Cyber resilience and digital transformation

Yogesh Hinduja, Worldwide Cybersecurity Lead at HPE, offered an additional deep dive into the cyber resilience concept, which he sees as essential for enterprises to embed into their digital transformation strategies. Put simply, he said, cyber resilience isn’t IT security with a business continuity/disaster recovery plan stapled on. Rather, HPE sees cyber resilience as one of three pillars for enterprises to implement their overall digital transformation strategy.

The second pillar is a zero-trust architecture – which is not another solution to buy, but is more of a journey towards a security-by-design concept in which you start with a closed ecosystem, and then decide which bits to open up and to whom.

“It’s like going to the airport and boarding a plane,” said Bruce Chai, Head of Threat Prevention for Southeast Asia and Korea at Check Point. “There are all these checkpoints along way to make sure only passengers with valid tickets get through, that they’re not carrying anything harmful, and that they only get on the specific flight they’re supposed to have access to board. That’s really the whole idea behind zero trust: how do I give you the minimum amount of permission to do what you are supposed to do, but nothing else?”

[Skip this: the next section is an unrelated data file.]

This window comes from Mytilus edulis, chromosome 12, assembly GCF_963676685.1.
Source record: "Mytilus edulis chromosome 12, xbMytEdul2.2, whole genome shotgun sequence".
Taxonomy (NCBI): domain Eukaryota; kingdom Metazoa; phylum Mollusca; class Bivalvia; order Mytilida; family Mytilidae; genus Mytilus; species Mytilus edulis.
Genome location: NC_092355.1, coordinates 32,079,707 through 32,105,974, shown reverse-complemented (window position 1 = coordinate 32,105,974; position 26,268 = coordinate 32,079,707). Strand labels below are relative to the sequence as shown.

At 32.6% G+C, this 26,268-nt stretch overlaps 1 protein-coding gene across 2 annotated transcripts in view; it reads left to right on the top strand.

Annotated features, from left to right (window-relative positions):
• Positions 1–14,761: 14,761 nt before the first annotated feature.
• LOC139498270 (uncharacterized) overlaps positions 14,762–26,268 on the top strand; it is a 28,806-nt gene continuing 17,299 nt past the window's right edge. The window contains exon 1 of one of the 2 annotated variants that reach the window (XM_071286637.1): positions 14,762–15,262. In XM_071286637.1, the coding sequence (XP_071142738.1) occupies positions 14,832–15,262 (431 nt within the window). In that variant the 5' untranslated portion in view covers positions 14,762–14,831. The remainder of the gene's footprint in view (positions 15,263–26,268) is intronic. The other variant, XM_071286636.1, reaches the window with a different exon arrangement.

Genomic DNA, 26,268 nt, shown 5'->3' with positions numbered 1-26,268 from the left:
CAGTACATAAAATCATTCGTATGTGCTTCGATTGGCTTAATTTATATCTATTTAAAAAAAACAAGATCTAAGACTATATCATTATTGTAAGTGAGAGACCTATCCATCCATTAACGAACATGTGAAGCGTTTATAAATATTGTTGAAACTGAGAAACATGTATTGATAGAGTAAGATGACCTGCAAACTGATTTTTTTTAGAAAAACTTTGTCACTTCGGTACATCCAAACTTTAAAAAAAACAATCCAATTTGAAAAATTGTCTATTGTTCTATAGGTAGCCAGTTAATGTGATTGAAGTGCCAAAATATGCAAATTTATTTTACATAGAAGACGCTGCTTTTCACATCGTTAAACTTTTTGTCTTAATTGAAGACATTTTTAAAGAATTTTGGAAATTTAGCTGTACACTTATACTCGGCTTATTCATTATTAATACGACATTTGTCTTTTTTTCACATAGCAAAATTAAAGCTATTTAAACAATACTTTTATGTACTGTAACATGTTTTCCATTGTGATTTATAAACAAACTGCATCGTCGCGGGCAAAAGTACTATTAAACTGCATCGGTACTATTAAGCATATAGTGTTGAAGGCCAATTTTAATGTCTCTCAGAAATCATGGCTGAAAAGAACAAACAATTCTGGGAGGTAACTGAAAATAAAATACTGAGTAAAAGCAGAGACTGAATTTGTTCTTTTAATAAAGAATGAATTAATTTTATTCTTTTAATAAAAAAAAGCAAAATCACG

The third pillar is security transformation and modernization, which HPE describes as “advancing security as a business and technology enabler to achieve faster time to value”. In practice, that means developing both a security reference architecture to improve security maturity and readiness, and a roadmap for getting there – again, all of which should be aligned with your overarching digital transformation strategy.